Heather Dolce, a spokeswoman for the Department of Social Services (DSS), which enforces the new law, declined to comment on the lawsuit Wednesday.
Rep. Rudy Veit, a Wardsville Republican who sponsored the legislation creating the boarding school regulations, said he was surprised to see the lawsuit filed. Especially, he said, after working with Heartland to address their concerns during the legislative session.
“They were part of negotiations and there were changes made at their request,” Veit said. “And basically in reading that — their lawsuit — is that anything that we would try to do to provide any oversight of these types of facilities would be not legal.”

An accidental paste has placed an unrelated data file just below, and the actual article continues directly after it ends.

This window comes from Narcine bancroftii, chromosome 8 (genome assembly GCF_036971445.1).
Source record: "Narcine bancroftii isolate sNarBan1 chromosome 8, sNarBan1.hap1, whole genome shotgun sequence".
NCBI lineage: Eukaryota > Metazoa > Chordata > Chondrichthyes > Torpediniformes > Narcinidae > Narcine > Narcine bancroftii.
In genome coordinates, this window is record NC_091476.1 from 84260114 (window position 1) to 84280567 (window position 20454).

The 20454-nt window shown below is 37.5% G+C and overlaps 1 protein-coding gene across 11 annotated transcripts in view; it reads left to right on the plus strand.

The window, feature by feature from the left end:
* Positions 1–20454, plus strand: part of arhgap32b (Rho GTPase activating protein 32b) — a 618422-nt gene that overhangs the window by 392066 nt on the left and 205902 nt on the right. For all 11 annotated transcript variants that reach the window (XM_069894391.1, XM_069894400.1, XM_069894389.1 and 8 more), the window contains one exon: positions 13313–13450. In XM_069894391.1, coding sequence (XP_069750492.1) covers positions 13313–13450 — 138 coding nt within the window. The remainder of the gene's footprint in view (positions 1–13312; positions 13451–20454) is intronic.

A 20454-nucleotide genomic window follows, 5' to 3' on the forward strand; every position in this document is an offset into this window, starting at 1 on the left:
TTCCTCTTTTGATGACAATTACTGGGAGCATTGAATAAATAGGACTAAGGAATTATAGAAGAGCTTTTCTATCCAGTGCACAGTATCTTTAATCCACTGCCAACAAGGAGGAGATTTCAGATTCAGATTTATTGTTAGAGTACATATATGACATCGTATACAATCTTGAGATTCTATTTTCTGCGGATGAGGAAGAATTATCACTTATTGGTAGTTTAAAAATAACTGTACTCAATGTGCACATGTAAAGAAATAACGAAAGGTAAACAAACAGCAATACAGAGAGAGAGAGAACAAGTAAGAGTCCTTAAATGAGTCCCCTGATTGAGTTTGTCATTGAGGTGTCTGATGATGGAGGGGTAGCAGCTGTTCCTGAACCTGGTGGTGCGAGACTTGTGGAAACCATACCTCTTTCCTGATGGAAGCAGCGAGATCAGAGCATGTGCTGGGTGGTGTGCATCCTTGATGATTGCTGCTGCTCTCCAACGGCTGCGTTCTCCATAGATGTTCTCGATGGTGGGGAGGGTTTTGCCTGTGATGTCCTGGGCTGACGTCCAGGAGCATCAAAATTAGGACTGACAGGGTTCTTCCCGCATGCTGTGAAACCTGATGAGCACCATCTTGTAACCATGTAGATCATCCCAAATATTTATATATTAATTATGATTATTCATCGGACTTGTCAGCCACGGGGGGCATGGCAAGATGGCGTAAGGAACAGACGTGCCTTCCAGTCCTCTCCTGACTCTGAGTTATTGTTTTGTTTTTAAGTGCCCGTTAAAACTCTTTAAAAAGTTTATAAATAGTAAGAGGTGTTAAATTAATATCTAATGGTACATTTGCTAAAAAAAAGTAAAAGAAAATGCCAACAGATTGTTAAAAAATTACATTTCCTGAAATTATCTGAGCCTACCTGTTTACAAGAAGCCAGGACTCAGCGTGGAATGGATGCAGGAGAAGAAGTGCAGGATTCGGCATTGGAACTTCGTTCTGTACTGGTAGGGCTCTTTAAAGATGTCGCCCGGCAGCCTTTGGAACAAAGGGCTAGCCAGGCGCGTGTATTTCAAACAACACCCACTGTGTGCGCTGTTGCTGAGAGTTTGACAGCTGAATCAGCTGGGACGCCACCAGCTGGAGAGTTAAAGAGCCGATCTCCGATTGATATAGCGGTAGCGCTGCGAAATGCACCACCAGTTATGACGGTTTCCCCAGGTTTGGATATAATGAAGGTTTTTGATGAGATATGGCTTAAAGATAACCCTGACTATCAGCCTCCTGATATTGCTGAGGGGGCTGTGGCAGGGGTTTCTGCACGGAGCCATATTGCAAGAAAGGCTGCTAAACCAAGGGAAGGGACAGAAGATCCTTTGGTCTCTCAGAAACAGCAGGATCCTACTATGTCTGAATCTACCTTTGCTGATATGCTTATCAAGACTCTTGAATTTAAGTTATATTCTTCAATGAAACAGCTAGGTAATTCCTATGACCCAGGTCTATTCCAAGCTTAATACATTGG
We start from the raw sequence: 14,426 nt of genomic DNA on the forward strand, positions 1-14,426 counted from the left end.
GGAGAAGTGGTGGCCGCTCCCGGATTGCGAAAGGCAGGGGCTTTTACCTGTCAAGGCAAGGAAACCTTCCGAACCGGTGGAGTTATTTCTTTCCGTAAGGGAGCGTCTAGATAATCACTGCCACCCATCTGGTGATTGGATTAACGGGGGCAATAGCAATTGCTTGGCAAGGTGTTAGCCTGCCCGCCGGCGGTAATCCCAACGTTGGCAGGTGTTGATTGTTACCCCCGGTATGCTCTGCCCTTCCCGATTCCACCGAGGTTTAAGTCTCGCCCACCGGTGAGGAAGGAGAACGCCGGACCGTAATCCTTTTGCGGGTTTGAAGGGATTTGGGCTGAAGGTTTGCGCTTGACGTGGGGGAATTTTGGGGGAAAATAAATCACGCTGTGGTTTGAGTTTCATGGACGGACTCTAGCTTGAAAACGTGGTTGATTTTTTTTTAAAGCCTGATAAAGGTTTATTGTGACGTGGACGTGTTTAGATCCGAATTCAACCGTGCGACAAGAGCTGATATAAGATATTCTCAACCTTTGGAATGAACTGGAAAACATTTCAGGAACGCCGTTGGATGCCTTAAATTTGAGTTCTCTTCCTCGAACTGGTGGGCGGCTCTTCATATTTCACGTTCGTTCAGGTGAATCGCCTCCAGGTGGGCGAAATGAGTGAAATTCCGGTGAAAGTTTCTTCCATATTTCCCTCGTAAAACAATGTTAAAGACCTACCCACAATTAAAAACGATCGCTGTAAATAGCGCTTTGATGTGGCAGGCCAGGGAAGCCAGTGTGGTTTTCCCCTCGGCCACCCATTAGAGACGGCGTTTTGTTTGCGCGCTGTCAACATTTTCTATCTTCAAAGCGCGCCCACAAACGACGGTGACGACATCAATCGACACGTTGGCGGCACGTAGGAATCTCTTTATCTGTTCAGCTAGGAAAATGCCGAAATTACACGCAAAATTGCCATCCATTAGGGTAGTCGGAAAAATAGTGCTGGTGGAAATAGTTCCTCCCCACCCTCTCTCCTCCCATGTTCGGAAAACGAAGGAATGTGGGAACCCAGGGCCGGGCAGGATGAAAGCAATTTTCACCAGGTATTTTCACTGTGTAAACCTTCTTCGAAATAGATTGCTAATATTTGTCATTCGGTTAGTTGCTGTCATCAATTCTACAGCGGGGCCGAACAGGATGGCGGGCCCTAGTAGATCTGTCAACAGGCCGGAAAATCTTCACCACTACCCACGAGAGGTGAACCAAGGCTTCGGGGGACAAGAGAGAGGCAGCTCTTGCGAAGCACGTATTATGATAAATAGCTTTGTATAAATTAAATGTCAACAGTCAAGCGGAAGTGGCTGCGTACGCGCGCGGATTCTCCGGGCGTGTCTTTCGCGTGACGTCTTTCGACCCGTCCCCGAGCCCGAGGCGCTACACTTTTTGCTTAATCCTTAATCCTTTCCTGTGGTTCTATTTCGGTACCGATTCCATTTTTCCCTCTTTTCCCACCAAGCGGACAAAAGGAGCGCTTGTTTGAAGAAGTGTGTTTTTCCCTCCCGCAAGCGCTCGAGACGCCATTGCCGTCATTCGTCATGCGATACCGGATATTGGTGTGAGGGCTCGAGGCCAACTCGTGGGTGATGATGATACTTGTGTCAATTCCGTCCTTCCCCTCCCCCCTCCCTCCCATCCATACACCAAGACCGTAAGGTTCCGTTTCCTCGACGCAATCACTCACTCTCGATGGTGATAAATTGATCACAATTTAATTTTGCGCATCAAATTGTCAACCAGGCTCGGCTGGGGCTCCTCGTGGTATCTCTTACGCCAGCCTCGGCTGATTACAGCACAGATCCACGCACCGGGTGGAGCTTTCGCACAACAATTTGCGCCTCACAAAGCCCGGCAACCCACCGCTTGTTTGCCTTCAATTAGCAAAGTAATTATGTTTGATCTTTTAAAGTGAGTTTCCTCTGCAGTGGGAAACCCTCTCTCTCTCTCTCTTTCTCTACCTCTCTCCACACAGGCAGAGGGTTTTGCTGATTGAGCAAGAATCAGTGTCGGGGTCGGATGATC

Heartland’s boarding school is unlicensed, as it is operated by a religious organization. Such organizations are permitted to be exempt from licensure under Missouri law, a statute that lawmakers aimed to address this year after The Kansas City Star’s investigation into unlicensed boarding schools with years of allegations of abuse and neglect.
Staff of two unlicensed schools accused of abuse and neglect have recently been charged with various felonies.
“While they may have a perfect facility and may be doing wonderful things,” Veit said of Heartland, “we know from past experience that some of these homes that were totally unregulated did some horrible, bad things.”
Woody Cozad, a registered lobbyist for CNS Corporation who Veit said he worked with on the legislation, said he raised a number of constitutional issues with Veit. But Cozad contends only one of the issues was somewhat addressed.